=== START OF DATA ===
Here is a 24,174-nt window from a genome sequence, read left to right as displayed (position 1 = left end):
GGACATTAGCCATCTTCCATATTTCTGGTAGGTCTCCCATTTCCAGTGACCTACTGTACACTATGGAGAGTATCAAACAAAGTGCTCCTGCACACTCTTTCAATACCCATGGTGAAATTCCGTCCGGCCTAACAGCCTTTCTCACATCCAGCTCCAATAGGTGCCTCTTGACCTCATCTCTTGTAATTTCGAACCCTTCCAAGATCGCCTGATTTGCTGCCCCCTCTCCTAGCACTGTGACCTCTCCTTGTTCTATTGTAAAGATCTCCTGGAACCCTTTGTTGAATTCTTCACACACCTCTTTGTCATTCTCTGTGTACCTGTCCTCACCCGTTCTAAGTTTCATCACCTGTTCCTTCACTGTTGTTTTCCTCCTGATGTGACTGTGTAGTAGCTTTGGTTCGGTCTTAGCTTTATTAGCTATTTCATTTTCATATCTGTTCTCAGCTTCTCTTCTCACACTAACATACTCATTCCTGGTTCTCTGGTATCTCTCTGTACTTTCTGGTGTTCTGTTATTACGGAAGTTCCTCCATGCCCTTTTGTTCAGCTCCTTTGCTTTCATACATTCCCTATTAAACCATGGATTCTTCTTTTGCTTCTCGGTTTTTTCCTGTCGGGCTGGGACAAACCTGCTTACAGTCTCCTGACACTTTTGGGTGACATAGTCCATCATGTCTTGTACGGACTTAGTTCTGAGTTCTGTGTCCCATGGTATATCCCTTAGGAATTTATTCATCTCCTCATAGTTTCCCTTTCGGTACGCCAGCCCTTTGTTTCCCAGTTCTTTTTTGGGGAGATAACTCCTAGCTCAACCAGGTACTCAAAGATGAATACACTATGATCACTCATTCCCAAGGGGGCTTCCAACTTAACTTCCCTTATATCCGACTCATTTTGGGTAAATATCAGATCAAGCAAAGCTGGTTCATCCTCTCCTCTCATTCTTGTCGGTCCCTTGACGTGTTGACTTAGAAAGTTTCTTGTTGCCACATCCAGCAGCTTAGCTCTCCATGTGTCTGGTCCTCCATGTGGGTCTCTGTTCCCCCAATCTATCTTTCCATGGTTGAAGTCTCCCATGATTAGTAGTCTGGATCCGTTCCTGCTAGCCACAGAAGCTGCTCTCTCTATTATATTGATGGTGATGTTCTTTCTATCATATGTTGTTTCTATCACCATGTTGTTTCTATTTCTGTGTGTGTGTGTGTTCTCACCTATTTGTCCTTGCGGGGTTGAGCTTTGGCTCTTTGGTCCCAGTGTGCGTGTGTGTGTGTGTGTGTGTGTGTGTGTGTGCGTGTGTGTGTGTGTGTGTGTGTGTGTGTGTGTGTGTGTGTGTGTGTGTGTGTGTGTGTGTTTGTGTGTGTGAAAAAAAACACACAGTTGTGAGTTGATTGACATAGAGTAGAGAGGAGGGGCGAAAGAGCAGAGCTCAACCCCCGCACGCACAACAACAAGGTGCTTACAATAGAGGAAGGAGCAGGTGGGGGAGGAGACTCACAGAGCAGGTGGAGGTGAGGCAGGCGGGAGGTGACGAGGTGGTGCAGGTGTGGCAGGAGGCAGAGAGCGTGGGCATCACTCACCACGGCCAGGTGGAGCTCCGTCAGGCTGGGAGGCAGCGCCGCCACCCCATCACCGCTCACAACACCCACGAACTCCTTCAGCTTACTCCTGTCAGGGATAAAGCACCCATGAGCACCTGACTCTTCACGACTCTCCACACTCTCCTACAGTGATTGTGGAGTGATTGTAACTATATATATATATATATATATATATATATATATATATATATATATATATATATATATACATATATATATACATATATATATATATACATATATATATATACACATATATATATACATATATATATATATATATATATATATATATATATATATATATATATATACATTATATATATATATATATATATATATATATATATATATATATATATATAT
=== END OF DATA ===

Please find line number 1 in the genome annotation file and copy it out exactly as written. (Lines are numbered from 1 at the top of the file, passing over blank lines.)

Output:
Here is a 24,174-nt window from a genome sequence, read left to right as displayed (position 1 = left end):